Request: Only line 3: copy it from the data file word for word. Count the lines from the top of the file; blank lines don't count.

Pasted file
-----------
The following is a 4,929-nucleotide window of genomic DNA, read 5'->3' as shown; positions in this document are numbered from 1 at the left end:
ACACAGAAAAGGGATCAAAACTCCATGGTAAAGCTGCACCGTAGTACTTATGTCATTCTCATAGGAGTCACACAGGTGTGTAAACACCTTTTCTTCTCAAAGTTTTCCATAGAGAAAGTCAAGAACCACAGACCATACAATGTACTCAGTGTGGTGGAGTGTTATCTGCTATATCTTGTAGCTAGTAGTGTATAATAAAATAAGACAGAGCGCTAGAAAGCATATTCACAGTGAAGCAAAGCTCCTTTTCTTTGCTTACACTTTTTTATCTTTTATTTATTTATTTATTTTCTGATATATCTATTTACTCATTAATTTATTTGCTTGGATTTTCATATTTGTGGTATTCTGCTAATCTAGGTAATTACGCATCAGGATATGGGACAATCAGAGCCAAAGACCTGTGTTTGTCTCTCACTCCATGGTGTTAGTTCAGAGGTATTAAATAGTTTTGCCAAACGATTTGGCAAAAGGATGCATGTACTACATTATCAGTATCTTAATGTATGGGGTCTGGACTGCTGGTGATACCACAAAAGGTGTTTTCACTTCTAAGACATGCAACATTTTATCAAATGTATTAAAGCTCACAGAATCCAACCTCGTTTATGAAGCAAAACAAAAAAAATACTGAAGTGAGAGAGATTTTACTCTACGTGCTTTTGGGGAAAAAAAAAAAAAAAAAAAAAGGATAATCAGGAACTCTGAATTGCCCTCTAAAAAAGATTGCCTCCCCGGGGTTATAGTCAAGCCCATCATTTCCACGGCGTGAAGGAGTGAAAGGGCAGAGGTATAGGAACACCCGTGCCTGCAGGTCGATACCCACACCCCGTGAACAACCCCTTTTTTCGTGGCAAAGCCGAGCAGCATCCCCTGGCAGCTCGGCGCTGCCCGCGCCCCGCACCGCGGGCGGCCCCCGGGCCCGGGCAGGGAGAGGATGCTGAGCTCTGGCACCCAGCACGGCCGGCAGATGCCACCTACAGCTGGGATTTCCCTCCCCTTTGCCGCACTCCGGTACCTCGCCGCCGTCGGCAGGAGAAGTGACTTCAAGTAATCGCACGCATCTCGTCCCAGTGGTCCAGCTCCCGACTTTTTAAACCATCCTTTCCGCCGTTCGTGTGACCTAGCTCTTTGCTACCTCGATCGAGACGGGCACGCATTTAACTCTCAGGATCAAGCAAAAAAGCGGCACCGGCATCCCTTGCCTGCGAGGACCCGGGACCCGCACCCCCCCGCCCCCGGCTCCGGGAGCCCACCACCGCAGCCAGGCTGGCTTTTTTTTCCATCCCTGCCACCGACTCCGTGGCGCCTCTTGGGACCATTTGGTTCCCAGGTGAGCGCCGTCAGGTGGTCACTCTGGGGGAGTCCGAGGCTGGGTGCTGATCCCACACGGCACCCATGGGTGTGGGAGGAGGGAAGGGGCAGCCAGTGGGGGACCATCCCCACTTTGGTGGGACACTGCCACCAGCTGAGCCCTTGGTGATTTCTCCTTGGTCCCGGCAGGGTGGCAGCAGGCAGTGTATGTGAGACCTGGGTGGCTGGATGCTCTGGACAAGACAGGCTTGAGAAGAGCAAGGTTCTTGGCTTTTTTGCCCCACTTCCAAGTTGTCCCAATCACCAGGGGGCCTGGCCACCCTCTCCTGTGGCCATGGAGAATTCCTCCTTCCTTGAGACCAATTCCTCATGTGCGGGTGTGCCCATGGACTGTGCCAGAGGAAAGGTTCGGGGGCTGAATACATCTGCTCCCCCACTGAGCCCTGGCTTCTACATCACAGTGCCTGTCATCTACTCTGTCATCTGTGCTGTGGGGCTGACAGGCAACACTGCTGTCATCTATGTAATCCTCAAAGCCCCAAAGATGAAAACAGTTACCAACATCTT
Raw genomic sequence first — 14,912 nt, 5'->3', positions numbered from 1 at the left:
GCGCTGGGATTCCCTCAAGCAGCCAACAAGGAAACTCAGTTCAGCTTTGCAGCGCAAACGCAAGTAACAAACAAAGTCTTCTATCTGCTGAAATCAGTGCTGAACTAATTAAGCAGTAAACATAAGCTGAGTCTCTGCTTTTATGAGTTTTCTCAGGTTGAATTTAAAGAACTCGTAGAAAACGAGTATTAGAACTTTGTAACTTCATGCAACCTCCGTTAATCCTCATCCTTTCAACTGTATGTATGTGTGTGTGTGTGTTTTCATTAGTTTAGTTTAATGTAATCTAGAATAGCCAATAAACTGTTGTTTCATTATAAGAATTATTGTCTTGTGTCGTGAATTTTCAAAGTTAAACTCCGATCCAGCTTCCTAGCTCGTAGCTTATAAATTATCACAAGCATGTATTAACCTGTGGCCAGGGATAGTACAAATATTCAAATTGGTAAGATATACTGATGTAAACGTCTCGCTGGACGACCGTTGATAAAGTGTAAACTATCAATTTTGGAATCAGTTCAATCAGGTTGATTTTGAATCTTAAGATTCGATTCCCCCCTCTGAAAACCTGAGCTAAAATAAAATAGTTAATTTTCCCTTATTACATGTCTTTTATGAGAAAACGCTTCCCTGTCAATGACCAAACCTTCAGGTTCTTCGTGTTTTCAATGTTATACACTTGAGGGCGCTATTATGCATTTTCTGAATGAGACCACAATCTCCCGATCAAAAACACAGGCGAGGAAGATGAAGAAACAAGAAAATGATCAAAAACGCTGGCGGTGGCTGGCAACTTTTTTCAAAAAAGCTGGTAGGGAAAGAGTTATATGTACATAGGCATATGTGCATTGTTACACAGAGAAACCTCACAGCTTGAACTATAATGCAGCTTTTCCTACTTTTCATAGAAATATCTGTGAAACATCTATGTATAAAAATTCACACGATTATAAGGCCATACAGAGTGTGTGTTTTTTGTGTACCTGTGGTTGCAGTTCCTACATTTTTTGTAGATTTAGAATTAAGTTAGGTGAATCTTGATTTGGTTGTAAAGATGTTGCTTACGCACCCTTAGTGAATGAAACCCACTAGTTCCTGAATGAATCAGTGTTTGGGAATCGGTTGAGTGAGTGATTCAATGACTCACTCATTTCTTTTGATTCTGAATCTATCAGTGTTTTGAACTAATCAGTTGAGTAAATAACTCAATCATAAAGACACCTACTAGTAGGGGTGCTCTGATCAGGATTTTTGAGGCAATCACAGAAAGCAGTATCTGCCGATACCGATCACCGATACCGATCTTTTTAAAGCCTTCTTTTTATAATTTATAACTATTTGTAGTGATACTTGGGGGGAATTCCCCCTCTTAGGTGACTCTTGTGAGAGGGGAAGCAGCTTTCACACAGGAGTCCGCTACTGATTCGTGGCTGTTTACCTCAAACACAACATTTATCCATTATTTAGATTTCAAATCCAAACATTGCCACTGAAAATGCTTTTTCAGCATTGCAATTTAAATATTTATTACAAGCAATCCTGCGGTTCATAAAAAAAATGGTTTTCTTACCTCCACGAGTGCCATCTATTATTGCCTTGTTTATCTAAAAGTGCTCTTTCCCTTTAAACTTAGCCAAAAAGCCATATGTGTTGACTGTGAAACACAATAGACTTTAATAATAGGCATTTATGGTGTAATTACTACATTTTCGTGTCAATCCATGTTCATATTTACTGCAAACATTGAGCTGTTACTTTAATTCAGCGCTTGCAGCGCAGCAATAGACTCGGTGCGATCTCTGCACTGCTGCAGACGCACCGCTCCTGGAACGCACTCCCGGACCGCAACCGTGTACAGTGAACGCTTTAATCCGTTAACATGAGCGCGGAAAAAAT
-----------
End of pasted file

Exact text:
Raw genomic sequence first — 14,912 nt, 5'->3', positions numbered from 1 at the left: